First, the Yes side actually needs to shore up its own vote. Only 10 per cent of No voters say they might change their mind about which way to vote, while no less than 18 per cent of Yes voters do so. That eight- point difference is bigger than in any of ICM’s previous polls this year.
The Yes side needs to recognise that unless voters are provided with the necessary reassurance, the ‘leap’ to independence could come to seem a step too far for some voters as polling day draws near.
Second, the Yes side has work to do in the nationalists’ own back yard. Although there has been much commentary about how it is scooping up Labour supporters (and no less than 24 per cent of those who voted Labour in 2011 say they intend to vote Yes), rather less is heard about the 14 per cent of 2011 SNP supporters who intend to vote No.
Of particular note is the relative weakness of the Yes side in the North-east, where SNP support is highest. Across all four polls ICM has conducted this year, Yes support in the region (after Don’t Knows are excluded) has averaged 41 per cent. Only in the Lothians is the equivalent figure lower (40 per cent).
In general, support for independence is higher among less well-off C2DE voters (53 per cent once Don’t Knows are excluded) than among more middle class ABCI (42 per cent). But the North-east contains a higher than average proportion of ABC1 voters.
It looks as though the Yes side needs to persuade middle class SNP supporters in the region to follow up their previous support for Alex Salmond with a Yes in the referendum.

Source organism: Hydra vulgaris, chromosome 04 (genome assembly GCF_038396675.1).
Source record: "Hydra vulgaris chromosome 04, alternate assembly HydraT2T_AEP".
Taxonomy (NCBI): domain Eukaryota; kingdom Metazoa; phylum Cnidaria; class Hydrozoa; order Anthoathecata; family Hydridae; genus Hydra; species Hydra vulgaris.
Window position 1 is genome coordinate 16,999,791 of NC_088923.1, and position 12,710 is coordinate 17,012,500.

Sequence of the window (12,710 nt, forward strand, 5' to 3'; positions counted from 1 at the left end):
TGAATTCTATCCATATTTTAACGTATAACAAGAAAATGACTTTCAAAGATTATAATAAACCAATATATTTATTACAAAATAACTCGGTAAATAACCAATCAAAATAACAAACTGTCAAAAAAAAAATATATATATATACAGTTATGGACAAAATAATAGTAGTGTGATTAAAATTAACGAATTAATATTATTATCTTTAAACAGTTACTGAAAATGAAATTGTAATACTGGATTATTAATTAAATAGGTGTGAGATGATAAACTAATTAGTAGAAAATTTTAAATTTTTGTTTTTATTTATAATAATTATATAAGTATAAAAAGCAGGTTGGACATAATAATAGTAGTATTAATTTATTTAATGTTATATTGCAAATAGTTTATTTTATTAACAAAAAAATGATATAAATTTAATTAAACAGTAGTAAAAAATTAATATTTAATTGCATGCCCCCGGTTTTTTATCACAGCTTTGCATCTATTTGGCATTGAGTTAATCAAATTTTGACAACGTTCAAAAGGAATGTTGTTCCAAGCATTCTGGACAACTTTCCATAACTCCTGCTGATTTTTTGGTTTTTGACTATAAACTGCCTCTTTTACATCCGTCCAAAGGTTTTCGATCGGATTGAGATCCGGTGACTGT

Third, the Yes campaign needs to become more effective at translating scepticism about the prospects for more devolution into support for independence. As many as two-fifths of No supporters (38 per cent) want more devolution, but only two-fifths (41 per cent) think it will happen.
However, only 4 per cent of No supporters say they would vote Yes if by September they were convinced Holyrood would not get more powers. There is a much larger group, 16 per cent, who say they do not know what they would do. They are a group Yes needs to reach.
Finally, the Yes side needs to build on the progress it has made in persuading Scots of the economic case for independence. Back in September, 48 per cent of Scots thought independence would be bad for the economy, while only 31 per cent reckoned it would be good. That 17-point pessimism gap is now down to four points.
Nothing does more to persuade voters of the merits of voting Yes than the prospect of a more prosperous future. But at the moment there are still rather more pessimists than optimists.
John Curtice is professor of politics, Strathclyde University